On the morning of Friday, the 4th August 2017, Bitcoin (BTC) enthusiasts woke up to the news that the digital currency had just split into two. This follows years of disagreements about network scalability issues and the result is the birth of a new digital currency, Bitcoin Cash (BCC).
Bitcoin Cash has been created by a small faction in the Bitcoin community that did not approve of the SegWit2x proposal intended to increase the size of the Bitcoin block eight times. SegWit is set to be implemented later this month.
The split has generated mixed reactions with some exchanges like BitMEX and Coinbase making it clear that they will not support BCC while others like OKCoin and Kraken stating that they intend to list the new token. Some industry players view BCC as a passing cloud while others think that it will survive in the market, hitherto dominated by BTC.
Ryan Taylor, the CEO at Dash Core believes that there are misconceptions around the creation of BCC. According to him, BTC is not forking but some developers have simply created a new digital currency and formulated an effective means of distributing it; by giving it to those who have existing Bitcoin balances. However, he agrees that the creation of BCC is the culmination of a long standing dispute over how best to increase Bitcoin’s capacity. Taylor also believes that the governance model of BTC needs to change as the current one does not provide for effective dispute resolution. The fact that a simple dispute on whether to increase the block size can lead to years of stagnation is regrettable.
Taylor feels that while it is for the markets to ultimately decide, the chances of BCC succeeding are rather slim. Although it has increased the capacity, the new digital currency has not solved issues like scaling. Secondly, BTC retains the network of integrated services that make Bitcoin network useful to businesses and consumers. Considering that BCC does not have substantial enhancements compared with BTC, it is unlikely to be integrated into those services, especially given the substantial expense for businesses operating them to do so.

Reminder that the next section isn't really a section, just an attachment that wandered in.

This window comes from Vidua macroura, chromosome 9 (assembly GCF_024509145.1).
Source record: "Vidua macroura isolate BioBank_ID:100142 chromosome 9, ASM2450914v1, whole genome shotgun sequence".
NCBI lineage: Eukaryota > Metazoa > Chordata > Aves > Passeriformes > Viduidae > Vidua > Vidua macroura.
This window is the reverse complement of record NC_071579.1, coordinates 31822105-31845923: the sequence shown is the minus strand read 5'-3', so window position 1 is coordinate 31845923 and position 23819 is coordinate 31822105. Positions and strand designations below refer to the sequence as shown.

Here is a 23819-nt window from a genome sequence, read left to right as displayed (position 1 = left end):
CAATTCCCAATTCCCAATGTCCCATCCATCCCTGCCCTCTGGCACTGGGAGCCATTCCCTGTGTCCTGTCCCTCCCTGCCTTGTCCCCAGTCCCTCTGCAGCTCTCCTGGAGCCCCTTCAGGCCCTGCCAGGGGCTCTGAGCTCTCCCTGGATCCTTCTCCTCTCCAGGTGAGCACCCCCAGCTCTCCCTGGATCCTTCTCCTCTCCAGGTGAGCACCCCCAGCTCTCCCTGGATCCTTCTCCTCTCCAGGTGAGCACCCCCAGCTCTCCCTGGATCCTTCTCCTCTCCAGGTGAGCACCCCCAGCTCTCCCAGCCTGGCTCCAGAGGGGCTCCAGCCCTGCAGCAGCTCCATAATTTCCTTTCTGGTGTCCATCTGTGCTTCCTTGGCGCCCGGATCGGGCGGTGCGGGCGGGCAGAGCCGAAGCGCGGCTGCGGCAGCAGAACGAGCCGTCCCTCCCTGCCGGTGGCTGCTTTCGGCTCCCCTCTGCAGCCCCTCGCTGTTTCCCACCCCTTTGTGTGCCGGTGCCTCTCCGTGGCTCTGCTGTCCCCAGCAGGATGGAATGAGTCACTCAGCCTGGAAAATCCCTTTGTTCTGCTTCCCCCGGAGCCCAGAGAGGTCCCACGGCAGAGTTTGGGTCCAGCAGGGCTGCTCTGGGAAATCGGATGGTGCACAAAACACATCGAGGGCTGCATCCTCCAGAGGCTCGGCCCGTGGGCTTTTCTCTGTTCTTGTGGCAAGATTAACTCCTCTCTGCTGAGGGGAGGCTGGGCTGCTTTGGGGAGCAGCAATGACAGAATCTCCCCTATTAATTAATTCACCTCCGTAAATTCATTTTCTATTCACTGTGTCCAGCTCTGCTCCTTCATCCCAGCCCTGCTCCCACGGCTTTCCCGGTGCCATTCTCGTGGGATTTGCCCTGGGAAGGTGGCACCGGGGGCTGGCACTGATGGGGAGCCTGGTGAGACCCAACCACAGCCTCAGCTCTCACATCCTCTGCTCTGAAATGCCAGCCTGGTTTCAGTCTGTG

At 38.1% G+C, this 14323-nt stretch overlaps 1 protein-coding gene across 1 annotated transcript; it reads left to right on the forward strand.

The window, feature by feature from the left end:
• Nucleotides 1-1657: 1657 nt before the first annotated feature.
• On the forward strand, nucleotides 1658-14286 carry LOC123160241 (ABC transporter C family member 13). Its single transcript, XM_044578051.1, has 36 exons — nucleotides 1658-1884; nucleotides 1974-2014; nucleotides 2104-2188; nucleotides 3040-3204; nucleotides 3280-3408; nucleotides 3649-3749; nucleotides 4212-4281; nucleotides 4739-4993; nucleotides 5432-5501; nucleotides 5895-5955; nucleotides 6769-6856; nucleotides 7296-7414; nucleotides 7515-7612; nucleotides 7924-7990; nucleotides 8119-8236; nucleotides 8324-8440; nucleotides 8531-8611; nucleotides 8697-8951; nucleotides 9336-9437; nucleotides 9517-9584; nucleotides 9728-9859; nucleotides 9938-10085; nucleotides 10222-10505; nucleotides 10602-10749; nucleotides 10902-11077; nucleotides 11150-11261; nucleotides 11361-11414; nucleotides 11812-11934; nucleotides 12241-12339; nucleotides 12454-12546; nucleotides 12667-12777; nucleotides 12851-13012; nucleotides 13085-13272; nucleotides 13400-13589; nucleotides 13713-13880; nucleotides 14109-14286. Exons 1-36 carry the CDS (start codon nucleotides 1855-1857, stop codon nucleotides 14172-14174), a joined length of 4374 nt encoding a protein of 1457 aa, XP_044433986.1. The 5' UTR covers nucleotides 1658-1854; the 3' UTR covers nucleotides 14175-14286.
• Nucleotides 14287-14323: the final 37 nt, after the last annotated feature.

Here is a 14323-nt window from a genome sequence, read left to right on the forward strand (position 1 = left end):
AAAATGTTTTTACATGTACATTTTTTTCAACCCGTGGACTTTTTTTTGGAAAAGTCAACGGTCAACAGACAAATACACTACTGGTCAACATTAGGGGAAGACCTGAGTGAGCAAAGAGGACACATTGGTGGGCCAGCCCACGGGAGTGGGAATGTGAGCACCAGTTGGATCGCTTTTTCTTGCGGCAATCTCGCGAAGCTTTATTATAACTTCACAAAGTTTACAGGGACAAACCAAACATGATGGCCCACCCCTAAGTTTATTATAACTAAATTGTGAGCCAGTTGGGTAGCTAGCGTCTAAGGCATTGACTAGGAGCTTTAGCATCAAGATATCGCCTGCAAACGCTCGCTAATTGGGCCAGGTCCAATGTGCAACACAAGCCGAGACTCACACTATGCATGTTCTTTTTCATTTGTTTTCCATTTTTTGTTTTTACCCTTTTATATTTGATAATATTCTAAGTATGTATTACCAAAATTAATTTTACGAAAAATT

Aragon Co-Founder and Project Lead Luis Cuende believes that the split may have varying consequences on investors but it will probably make BTC holders more wealthy, since Bitcoin is better off with SegWit. Secondly, the people who were stifling the development of Bitcoin and seeking to centralize it have now left. According to Cuende, BCC will be around in the short term but will not go far just as happened with its predecessor, Bitcoin Unlimited. People are also likely to lose interest in BCC which is engineered to look decentralized while in real sense it is totally centralized.
Unlike many who have dismissed the creation of BCC as a non-event, ZenCash Co-Founder Rob Viglione believes the event is significant as it paves the way for progress after years of deadlock over scaling. It is good news as industry players will have an opportunity to experience the development along two distinct preference clusters. Instead of forcing one way or another, industry players will see how each idea unfolds in real-life. Viglione says that the split has both pros and cons with the downside being that BTC has lost part of its ecosystem. All in all, the split is not a zero sum game because there are high chances of both chains flourishing in parallel.
For Node40 CEO Perry Woodin, the only people who are going to reap from BCC are those who see it as free money and invest in something else. It’s going to be a race of who sells it fast.